Crypto scams in the land down under are on the rise as investors lost $AUD 113 million ($81.5 million) between January 1 and May 1 this year, the Australian Competition and Consumer Commission (ACCC) announced on Monday.

According to Scamwatch, an ACCC-run website helping consumers and small businesses recognize, avoid and report scams, Australians lost a total of more than $AUD205 million ($148 million) to various scams (including crypto) in the first four months of this year.

The majority of the reported losses over this span related to investment scams with $AUD158 million ($114 million) lost—an increase of 314% compared to the same period last year.


“Australians should be very wary of anyone asking them to invest in or transfer money using cryptocurrency, especially if it’s someone you have only met online,” Delia Rickard, ACCC Deputy Chair, said in a statement.

Rickard added that since many consumers are unfamiliar with the complexities of cryptocurrencies, “this can make them more vulnerable to scams.”

The true scale of losses to scams, however, is likely to be much higher as only around 13% of people report their losses, according to the ACCC. The Commission stressed that while the number of reports has slightly reduced, the reported amount of losses—on the contrary—has increased, indicating that on average people reported higher individual losses.

“We are seeing more money lost to investment scams and so are urging all Australians not to trust investment opportunities that seem too good to be true,” said Rickard.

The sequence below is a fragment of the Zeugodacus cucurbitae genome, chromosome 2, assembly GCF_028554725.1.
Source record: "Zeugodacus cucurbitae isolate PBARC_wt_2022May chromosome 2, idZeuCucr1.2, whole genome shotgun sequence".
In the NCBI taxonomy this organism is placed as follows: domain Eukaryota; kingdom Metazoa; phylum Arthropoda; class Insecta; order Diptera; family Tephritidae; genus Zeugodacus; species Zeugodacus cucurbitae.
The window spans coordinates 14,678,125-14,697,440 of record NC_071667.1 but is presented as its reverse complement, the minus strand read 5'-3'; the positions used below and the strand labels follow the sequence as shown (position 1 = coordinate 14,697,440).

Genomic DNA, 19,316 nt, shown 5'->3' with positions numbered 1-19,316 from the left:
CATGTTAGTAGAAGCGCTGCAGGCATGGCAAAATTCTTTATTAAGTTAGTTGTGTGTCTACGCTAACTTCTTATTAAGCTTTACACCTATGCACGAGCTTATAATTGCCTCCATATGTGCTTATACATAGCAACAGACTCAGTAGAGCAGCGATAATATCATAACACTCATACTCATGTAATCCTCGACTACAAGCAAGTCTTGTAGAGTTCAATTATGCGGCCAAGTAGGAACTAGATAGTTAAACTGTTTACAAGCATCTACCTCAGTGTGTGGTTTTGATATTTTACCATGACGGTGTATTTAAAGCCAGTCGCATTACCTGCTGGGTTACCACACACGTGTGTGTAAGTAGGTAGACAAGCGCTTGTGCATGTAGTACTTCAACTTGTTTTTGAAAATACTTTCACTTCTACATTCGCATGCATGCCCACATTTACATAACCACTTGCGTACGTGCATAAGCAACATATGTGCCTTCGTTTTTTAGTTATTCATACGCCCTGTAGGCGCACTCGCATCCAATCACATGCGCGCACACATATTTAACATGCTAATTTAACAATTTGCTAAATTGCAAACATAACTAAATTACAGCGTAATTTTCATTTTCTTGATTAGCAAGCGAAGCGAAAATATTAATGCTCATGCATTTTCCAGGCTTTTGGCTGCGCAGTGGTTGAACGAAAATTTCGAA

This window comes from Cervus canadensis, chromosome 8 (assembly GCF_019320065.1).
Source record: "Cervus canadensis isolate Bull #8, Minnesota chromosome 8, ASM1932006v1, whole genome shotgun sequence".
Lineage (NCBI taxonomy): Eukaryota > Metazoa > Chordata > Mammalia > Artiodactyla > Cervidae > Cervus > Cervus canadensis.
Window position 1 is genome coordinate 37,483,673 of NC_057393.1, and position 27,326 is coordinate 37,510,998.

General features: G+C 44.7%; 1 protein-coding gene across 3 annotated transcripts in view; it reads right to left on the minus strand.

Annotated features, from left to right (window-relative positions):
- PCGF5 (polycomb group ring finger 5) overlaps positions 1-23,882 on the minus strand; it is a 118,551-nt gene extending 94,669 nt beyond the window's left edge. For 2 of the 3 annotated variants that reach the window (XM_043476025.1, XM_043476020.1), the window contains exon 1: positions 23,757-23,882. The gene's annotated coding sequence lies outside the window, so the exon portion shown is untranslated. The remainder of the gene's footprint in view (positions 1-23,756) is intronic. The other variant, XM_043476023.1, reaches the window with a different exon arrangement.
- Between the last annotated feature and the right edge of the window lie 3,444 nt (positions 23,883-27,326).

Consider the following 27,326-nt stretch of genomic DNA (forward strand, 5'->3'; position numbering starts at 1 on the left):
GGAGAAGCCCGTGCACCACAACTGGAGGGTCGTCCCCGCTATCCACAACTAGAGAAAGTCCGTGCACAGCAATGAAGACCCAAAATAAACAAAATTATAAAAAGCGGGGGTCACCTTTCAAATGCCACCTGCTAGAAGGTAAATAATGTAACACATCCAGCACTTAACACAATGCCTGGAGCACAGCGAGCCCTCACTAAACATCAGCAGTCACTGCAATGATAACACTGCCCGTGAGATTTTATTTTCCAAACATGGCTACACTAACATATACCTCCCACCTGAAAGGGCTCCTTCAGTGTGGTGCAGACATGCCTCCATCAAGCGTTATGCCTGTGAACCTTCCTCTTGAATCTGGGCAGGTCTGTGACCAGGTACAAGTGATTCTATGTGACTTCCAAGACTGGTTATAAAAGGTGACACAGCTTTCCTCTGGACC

Scammers turn to crypto

Earlier this year, the ACCC already pointed to a significant uptick in investment scams, also noting that cryptocurrencies have overtaken traditional bank payments in frequency.


“We see a number of scams relating to investment schemes, and we are now seeing that the payments in relation to those are now more often by way of cryptocurrency than by way of bank transfer,” ACCC chair Gina Cass-Gottlieb said at the time.

The ACCC’s latest warning comes hot on the heels of the U.S. Federal Trade Commission’s latest report saying that more than 46,000 Americans have also lost over a combined $1 billion in crypto-related scams since the beginning of last year.

While approximately $680 million in losses were reported in 2021, as much as $329 million was reported in the first quarter of 2022 alone, meaning that this year’s figures are likely to be much higher.

Bitcoin (70%), Tether (10%), and Ethereum (9%) were reportedly the most frequently stolen cryptocurrencies, according to the report.

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